When you speak to the staff of Londolozi, you start to notice a core commonality running through us, despite it being an incredibly diverse team. This basic thread is that we all fell in love with Nature at a young age and were drawn back to work in this environment because of how much it impacted us as children. The Varty family have raised four generations of children out here and countless others have experienced and been changed by this wonderful wilderness playground. Recently, one of Londolozi’s Alumni, ex-Head Ranger Byron Ross, who actually trained me when I arrived in the bush to work as a Ranger, came back to visit with his family. It was amazing to see yet another generation be exposed to Nature’s joys. Below is an excerpt written by Nicholas Ross, a nature and photographic enthusiast, on his experience at Londolozi. At just 11 years old, he may just be our youngest ranger-in-training.
I am a 11 year old boy with a photography bug. Londolozi is a special place for photography and we saw and photographed seven different leopards in three days. However, Londolozi is special too because it is where my father and mother first met. During our time at Londolozi, I felt lucky as I was guided by two rangers who were both ex-Head Rangers of Londolozi, my father, Byron Ross and our host Oliver Sinclair.
My father went tracking with his old tracker Judas Ngomane and they were joined by Andrea Sithole and James Tyrrell. The trackers spotted a female leopard after tracking a long distance but she was a rather skittish leopard.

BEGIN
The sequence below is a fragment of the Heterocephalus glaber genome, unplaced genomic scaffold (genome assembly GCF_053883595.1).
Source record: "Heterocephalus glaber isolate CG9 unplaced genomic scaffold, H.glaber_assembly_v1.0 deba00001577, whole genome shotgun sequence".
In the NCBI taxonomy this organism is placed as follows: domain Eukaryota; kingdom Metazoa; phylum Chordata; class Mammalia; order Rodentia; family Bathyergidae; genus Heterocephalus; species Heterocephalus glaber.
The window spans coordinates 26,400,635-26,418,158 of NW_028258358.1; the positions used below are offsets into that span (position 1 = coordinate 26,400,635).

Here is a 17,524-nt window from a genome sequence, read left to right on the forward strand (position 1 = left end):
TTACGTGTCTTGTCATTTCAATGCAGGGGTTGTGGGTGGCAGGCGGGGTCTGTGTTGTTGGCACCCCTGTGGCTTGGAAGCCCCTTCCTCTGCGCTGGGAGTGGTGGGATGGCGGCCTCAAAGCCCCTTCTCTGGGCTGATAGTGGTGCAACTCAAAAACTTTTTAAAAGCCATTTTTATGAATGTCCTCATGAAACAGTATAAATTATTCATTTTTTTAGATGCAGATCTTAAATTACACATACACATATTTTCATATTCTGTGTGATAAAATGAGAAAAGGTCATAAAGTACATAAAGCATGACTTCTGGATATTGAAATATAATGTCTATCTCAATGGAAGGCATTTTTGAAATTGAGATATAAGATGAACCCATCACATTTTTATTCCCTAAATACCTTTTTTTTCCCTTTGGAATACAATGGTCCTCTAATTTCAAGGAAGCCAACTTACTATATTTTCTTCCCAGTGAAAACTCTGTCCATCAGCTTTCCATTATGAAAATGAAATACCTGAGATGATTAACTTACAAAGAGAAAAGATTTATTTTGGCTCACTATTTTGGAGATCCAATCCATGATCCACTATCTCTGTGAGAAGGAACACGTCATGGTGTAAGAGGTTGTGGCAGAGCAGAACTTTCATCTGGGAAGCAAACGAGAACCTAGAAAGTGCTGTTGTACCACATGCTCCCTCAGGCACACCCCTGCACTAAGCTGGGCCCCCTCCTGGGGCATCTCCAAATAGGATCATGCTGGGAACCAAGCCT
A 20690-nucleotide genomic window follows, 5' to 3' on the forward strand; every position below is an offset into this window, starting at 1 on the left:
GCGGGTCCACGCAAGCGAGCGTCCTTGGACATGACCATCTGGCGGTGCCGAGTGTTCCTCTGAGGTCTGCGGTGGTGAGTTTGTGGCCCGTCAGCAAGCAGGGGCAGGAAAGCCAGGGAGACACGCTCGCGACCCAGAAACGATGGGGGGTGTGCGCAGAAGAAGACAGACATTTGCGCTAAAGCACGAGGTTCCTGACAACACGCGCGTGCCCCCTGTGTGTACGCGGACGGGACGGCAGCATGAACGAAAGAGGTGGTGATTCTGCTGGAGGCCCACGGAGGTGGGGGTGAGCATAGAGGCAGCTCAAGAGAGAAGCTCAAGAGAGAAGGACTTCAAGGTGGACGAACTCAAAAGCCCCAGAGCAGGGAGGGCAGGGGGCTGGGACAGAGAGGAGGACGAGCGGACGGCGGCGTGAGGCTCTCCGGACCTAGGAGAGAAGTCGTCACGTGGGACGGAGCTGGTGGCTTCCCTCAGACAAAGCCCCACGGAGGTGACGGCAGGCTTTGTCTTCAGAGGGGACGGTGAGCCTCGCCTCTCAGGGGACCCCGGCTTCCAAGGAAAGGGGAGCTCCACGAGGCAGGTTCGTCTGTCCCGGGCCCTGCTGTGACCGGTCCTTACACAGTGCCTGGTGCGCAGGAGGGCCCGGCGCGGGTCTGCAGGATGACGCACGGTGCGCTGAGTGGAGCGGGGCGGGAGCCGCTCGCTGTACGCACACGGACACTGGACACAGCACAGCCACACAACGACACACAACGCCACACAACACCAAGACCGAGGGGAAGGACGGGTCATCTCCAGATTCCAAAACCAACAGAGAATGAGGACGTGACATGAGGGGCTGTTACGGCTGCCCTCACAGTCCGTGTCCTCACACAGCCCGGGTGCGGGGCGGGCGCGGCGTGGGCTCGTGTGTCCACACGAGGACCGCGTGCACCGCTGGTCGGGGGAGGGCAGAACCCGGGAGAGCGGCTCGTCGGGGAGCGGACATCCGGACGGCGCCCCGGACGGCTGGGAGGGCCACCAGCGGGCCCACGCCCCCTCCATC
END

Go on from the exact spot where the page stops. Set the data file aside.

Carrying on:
A young female that lives to the east and south of camp. Easily recognised by her 2:2 spot pattern she is often to be found in Marula trees.
The amazing opportunity of going to such an excellent wildlife sanctuary blew me away with many memorable sightings. Our two rusty guides figured their way around the reserve and besides all the leopards, I also saw rhinos wading in a muddy pool for the first time and it is a privilege to witness rhinos thriving on Londolozi.
Other sightings included hyena at a den site, lions eating a buffalo, a pack of wild dogs, herds of elephants, hippos, big crocodiles, giraffes, zebras, fish eagles and many other birds!
The highlight of the trip for me was definitely the small leopard cub that walked past our vehicle though.
We are so inspired by the young talent and passion that we see in today’s younger generation that we actually have a Cub’s Den Programme dedicated to them at Londolozi ensuring that every child’s safari is a fun and fulfilling experience. In the Cub’s Den children learn about Nature’s wonders amongst new-found friends in the most engaging classroom in the world. To learn more about the Cub’s Den adventures and what your young rangers-in-training can expect on safari, visit our website by clicking here.